Revenue and Net Income:
Since the basis of dividend growth is revenue and net income growth, we'll now look at how Cracker Barrel has done on that front. Revenue growth since the end of FY 2008 has been fair at best with a 2.1% annual increase, growing from $2.38B to $2.64B. Net Income over the same years has grown at an annualized rate of 12.4% from $65.3B to $117.3B. Although that's coming off of a low base during the start of the "Great Recession". Since net income has been growing faster than revenue, the net income margin has improved from 2.7% in FY 2008 to 4.4% in FY 2013.
This chart shows the historical high and low prices since FY 2004 and the forecast based on the low, average, and high P/E ratios, and the expected EPS values from the discounted earnings calculation above. I have also included a forecast based off a P/E ratio that is 75% of the average low P/E ratio. I like to buy near the 75% low P/E ratio price although this price doesn't usually come around very often. In the case of Cracker Barrel, the target low P/E ratio is 9.2 and the 75% low P/E ratio is 6.9. This corresponds to an entry price of $52.66 based off the expected earnings of $5.70 for FY 2014, with a 75% target price of $37.63. Currently, Cracker Barrel is trading at a $63.51 premium to the 75% low P/E target price and a $48.48 premium to the target low P/E price. FY 2015 price targets are $57.93 for low P/E and $41.39 for 75% low P/E. If you look at the chart, the current price line intersects the average P/E line towards the end of FY 2018, suggesting that it's currently well above fair value and that you're paying up for about 5 years of growth at current prices. The current price line intersects the low P/E line towards the middle of FY 2022 so you're paying up for about 9 years of growth at current prices. The P/E ratios appear to be fairly depressed for a faster growing company and have started to trend higher which will increase the estimated values. If actual growth comes in above/below analyst estimates, then these numbers are subject to change.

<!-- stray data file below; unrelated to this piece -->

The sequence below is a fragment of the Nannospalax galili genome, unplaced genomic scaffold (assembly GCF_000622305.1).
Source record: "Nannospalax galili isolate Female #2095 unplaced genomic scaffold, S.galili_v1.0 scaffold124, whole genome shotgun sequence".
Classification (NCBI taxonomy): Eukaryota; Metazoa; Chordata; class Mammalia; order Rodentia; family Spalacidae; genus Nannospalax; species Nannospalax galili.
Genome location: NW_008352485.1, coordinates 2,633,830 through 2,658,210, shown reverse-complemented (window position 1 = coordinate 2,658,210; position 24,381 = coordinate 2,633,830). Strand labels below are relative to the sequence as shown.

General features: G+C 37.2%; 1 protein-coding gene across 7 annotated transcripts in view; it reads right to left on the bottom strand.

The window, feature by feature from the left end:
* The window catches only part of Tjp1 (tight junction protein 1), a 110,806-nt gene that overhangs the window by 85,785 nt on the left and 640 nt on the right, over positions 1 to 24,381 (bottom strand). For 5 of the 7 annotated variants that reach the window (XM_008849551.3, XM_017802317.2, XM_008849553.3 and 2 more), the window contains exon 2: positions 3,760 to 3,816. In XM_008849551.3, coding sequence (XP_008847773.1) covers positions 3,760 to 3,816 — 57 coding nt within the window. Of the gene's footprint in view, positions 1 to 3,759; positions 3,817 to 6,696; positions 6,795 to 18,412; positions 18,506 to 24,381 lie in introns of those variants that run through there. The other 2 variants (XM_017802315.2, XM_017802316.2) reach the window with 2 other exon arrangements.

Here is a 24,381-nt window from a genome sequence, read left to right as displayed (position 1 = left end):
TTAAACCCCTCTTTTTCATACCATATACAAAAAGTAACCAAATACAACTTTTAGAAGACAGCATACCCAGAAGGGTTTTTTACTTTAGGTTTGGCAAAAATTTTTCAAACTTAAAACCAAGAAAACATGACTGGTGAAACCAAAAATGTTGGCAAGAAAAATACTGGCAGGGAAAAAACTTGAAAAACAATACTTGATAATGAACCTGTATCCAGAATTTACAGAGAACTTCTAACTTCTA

The average of all the valuation models gives a target entry price of $90.10 which means that Cracker Barrel is currently trading at a 12.3% premium to the target entry price. I've also calculated it with the highest and lowest valuation methods thrown out. In this case, the DDM and EBITDA valuations are removed and the new average becomes $87.67. Shares are currently trading at 15.4% premium to this price as well.